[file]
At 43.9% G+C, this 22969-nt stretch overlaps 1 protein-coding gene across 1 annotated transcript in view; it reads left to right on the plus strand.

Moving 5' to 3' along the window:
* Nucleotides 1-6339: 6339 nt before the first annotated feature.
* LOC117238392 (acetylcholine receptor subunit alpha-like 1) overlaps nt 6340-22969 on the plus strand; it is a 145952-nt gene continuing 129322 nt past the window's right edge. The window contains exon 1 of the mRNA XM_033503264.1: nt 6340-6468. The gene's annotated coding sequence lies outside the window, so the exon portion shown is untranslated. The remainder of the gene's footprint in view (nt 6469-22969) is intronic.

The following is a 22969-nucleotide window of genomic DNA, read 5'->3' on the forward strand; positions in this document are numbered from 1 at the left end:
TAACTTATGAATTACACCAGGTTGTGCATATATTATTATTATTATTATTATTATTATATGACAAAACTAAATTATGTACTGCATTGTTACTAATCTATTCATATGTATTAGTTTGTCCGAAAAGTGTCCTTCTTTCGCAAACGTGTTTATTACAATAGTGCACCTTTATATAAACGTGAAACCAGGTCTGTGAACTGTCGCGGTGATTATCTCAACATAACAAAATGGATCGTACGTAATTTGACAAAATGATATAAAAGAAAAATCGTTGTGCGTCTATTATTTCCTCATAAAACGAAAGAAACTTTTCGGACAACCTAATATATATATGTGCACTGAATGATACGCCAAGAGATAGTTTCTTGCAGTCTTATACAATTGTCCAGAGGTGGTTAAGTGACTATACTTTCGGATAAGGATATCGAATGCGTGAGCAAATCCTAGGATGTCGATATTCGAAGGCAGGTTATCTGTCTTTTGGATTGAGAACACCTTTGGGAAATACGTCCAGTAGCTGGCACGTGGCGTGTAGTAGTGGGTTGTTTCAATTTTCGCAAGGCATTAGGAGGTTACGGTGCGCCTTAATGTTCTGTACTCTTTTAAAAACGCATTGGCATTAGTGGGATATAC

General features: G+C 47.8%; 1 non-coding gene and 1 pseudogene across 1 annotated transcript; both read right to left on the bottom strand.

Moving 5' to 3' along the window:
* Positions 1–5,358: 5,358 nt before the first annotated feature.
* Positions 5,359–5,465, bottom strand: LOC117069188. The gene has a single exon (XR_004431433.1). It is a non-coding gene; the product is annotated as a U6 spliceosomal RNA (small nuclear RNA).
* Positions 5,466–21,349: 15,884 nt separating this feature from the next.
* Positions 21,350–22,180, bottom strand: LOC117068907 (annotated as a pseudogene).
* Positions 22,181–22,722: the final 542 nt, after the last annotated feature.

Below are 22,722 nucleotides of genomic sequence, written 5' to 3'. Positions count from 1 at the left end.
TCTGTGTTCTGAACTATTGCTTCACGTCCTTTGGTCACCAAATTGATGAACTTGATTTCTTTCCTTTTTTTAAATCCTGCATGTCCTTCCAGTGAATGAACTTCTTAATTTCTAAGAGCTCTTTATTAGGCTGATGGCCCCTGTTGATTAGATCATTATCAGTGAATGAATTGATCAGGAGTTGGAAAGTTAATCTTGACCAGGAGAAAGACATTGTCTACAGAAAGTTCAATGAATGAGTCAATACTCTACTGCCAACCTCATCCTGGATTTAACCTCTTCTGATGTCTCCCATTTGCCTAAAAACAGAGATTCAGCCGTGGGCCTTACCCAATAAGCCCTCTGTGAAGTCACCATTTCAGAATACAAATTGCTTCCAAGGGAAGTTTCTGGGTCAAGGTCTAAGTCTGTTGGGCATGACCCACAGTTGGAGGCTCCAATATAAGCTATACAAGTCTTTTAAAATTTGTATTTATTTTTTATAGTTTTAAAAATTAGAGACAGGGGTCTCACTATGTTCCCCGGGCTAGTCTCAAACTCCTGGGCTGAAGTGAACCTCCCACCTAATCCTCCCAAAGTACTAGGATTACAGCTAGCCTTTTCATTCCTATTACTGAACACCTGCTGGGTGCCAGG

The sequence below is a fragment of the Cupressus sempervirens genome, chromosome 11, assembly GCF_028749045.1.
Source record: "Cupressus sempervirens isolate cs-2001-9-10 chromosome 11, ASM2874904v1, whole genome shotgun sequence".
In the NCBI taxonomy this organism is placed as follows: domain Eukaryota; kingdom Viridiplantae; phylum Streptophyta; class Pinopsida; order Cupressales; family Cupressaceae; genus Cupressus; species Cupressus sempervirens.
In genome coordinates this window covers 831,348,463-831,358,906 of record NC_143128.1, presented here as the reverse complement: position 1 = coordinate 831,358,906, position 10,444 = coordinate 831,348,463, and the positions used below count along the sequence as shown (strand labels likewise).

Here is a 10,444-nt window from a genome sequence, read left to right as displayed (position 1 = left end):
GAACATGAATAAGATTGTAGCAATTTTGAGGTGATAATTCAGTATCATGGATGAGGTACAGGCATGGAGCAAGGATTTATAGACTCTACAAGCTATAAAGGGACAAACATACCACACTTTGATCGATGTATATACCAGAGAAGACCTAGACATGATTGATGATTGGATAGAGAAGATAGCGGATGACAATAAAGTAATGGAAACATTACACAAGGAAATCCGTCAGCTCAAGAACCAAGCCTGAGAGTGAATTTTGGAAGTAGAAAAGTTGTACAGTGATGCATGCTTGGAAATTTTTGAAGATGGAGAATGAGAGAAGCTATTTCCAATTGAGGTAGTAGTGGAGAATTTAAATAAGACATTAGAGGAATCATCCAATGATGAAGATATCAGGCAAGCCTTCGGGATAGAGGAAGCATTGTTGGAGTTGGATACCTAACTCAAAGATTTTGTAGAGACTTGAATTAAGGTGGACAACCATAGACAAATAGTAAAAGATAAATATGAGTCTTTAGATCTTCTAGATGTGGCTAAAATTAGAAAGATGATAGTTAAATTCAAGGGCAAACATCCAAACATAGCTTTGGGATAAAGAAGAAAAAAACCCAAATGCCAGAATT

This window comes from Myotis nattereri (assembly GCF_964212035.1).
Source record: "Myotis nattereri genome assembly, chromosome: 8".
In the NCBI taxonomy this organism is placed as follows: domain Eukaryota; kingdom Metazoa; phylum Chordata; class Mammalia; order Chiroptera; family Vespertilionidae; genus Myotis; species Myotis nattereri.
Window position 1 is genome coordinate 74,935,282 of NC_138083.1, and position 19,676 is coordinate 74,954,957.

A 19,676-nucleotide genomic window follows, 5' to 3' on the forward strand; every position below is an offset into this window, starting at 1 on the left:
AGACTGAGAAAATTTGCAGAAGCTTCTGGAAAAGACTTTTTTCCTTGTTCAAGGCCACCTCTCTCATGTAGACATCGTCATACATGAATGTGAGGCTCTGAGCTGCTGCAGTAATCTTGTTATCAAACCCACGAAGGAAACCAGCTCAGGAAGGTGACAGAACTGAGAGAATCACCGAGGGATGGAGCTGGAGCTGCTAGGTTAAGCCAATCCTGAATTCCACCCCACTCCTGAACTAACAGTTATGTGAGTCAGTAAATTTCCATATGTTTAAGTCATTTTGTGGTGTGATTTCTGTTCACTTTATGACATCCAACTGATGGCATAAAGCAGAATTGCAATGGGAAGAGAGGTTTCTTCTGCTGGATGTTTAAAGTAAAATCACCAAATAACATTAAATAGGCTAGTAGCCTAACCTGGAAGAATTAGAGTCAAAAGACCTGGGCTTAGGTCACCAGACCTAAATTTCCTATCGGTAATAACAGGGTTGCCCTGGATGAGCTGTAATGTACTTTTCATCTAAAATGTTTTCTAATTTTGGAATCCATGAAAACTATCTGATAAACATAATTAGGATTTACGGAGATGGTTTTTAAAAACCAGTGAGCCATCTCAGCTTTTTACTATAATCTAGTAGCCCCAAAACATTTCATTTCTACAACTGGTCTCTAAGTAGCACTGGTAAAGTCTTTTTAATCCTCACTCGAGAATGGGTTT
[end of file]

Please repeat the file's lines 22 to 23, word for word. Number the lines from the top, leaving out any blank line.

This window comes from Myotis nattereri (assembly GCF_964212035.1).
Source record: "Myotis nattereri genome assembly, chromosome: 8".